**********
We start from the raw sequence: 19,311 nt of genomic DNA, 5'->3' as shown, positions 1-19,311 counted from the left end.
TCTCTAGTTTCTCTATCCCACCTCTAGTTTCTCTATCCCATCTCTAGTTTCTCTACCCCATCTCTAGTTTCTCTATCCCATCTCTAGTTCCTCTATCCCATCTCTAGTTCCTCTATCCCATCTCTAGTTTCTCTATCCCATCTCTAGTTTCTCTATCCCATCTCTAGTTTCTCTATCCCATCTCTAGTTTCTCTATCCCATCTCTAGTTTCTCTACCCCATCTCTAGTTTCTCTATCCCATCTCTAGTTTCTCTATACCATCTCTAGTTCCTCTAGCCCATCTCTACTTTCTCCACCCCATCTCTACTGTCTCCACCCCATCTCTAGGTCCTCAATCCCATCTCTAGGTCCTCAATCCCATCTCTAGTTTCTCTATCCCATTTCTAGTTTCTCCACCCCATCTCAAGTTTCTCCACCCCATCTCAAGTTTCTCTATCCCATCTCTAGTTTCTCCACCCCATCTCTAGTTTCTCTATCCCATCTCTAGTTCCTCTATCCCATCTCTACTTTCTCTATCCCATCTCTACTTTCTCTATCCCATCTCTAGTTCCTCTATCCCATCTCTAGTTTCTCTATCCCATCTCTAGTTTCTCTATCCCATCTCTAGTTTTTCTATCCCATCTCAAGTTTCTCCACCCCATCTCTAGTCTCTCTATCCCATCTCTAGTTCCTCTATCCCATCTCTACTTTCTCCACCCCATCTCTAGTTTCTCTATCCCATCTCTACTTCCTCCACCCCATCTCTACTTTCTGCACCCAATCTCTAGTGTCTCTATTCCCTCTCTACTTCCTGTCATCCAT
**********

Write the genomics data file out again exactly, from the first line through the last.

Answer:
We start from the raw sequence: 19,311 nt of genomic DNA, 5'->3' as shown, positions 1-19,311 counted from the left end.
TCTCTAGTTTCTCTATCCCACCTCTAGTTTCTCTATCCCATCTCTAGTTTCTCTACCCCATCTCTAGTTTCTCTATCCCATCTCTAGTTCCTCTATCCCATCTCTAGTTCCTCTATCCCATCTCTAGTTTCTCTATCCCATCTCTAGTTTCTCTATCCCATCTCTAGTTTCTCTATCCCATCTCTAGTTTCTCTATCCCATCTCTAGTTTCTCTACCCCATCTCTAGTTTCTCTATCCCATCTCTAGTTTCTCTATACCATCTCTAGTTCCTCTAGCCCATCTCTACTTTCTCCACCCCATCTCTACTGTCTCCACCCCATCTCTAGGTCCTCAATCCCATCTCTAGGTCCTCAATCCCATCTCTAGTTTCTCTATCCCATTTCTAGTTTCTCCACCCCATCTCAAGTTTCTCCACCCCATCTCAAGTTTCTCTATCCCATCTCTAGTTTCTCCACCCCATCTCTAGTTTCTCTATCCCATCTCTAGTTCCTCTATCCCATCTCTACTTTCTCTATCCCATCTCTACTTTCTCTATCCCATCTCTAGTTCCTCTATCCCATCTCTAGTTTCTCTATCCCATCTCTAGTTTCTCTATCCCATCTCTAGTTTTTCTATCCCATCTCAAGTTTCTCCACCCCATCTCTAGTCTCTCTATCCCATCTCTAGTTCCTCTATCCCATCTCTACTTTCTCCACCCCATCTCTAGTTTCTCTATCCCATCTCTACTTCCTCCACCCCATCTCTACTTTCTGCACCCAATCTCTAGTGTCTCTATTCCCTCTCTACTTCCTGTCATCCAT